Beliefs - Habitat

by Jim Harris Rating:8 Release Date:2017-09-22

Beliefs knocked it out of the Canadian park with Leaper.  Can’t think of a more comprehensive assimilation of such bands as My Bloody Valentine, Swervedriver, and Slowdive than on that album.  Every song, whenever it is randomly played on my player conjures up 90s shoegaze brilliance from that little hitch in MBV's guitars or the straight-line voice of the singer melting into the waves of guitar. Leaper was one of the best albums that year, if you are a fan of shoegaze.

That was Beliefs last album two years ago.  Now, pretty much so long shoegaze.  Habitat, Beliefs new album, takes the band into dark electronica and fairly far from the joyous waves of guitar noise of their previous album and has the band pretty much rewriting how they do things from a musical standpoint.

Josh Korody and Jesse Crowe are the duo that make up Beliefs and hailing from Toronto, they have established much credibility in the Toronto scene and everywhere else really.  All three of their albums are rich in musical complexity and pay great homage to their influences, which previously was those glorious shoegaze bands of the 90s.

Habitat now takes the band into more focused dark recesses, and since Jesse announced to the world that they didn’t want to be a shoegaze band anymore, so be it. Still Habitat is another strong album from the band and shows them more experimental than derivative.  Owing to that there is plenty of that atmospheric Aphex Twins meets Chromatic in such tracks as ‘1994’.  Beliefs is a band not afraid to invoke their musical influences.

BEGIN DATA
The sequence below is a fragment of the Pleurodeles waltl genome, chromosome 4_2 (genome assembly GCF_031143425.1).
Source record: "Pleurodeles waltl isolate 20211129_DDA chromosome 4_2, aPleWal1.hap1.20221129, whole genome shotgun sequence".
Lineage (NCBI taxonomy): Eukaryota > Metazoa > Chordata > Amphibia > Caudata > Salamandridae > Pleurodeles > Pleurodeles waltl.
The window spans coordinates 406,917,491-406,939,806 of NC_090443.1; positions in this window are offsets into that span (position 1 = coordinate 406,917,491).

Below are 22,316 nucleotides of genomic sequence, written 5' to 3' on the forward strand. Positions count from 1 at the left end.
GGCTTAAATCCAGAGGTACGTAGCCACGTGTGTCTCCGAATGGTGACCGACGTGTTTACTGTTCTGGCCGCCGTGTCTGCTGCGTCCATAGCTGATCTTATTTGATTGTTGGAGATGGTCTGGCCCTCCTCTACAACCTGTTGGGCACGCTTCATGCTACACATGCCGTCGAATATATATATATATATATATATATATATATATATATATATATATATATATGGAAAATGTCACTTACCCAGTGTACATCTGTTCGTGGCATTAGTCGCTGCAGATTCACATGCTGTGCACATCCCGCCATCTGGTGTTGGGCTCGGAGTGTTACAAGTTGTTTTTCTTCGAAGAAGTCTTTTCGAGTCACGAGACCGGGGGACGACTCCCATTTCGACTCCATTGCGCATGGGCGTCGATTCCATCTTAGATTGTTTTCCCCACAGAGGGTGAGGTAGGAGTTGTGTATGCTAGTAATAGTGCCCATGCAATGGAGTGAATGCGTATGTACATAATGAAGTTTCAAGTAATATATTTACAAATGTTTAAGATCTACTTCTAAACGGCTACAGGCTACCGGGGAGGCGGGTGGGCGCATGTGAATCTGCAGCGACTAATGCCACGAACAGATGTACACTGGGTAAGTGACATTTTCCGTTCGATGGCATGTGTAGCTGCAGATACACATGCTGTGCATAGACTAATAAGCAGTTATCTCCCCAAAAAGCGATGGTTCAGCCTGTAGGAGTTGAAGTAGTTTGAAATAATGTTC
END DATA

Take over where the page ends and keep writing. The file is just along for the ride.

One significant aspect of this minimalist programmed approached, the haunty, husky, hypnotic voice of Jesse shines on a track like ‘Divided Youth (Only Lovers)’.  Her full range is showcased in this format instead of the conforming, derivative format shoegaze afforded her most of the time.

Beliefs is made up of two extremely talented musicians not afraid to take chances, switch gears, or go wherever they choose and since they do it so well, most of their fans, old and new, should follow along.

It’s fairly obvious after listening to Habitat Beliefs had reached the limits of copying that trademark 90s sound and now are proclaiming a love of a newfound set of electronic toys to process, or the desire to go considerably darker with their structures and themes.  Or perhaps both.  But in a new direction they did go.  And it worked out more than fine.  Habitat is no less interesting and compelling as their previous albums.  It should be interesting what they produce in the next two years.

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